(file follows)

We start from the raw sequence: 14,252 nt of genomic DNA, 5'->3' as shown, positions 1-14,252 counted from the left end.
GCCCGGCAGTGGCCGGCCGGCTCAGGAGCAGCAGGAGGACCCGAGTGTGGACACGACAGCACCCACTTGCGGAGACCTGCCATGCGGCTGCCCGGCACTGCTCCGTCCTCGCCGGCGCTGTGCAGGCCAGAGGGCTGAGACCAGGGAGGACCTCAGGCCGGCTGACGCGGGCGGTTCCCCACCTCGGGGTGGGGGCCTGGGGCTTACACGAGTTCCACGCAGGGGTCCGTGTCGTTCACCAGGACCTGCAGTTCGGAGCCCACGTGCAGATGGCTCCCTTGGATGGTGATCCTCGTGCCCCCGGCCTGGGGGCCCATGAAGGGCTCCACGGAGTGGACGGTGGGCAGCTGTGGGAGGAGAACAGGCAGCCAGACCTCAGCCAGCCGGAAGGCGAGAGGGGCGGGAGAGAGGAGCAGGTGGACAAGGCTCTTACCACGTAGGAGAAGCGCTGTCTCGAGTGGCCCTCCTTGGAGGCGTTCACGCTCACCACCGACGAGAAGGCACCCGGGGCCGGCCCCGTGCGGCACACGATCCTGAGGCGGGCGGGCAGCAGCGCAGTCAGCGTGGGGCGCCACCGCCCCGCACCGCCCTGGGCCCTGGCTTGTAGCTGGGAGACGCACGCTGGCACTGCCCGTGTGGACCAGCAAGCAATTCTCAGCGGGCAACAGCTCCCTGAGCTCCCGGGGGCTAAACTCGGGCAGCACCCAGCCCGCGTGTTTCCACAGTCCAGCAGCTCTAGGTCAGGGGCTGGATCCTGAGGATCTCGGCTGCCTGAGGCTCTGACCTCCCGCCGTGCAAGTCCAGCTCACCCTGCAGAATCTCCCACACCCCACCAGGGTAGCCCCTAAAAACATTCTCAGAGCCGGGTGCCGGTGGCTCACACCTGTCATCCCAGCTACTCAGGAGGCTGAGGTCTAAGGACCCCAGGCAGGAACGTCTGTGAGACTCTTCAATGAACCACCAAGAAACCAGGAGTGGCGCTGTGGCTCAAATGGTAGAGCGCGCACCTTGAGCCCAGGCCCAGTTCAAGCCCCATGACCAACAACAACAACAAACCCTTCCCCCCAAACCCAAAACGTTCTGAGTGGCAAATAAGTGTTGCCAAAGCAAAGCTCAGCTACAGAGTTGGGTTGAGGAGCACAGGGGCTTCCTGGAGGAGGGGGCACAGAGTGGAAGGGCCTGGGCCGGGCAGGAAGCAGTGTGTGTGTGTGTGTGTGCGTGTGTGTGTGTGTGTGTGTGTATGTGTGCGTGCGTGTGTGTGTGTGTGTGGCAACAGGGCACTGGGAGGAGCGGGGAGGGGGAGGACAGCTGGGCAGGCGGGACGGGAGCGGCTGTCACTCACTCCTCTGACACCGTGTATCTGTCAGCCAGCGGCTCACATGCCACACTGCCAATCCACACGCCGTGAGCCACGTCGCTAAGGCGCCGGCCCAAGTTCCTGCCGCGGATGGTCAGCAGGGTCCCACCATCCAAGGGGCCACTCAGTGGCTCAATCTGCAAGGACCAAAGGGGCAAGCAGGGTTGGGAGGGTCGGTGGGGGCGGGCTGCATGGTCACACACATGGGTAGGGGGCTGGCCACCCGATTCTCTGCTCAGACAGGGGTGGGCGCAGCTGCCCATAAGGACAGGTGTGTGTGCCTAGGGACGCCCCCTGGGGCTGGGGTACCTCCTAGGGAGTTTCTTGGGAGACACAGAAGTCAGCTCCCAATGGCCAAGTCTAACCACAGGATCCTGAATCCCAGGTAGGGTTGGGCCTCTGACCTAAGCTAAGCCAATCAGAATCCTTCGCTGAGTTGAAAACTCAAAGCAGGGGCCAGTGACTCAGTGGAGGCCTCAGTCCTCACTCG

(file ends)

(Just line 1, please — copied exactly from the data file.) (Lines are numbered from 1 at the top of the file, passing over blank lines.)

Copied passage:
We start from the raw sequence: 14,252 nt of genomic DNA, 5'->3' as shown, positions 1-14,252 counted from the left end.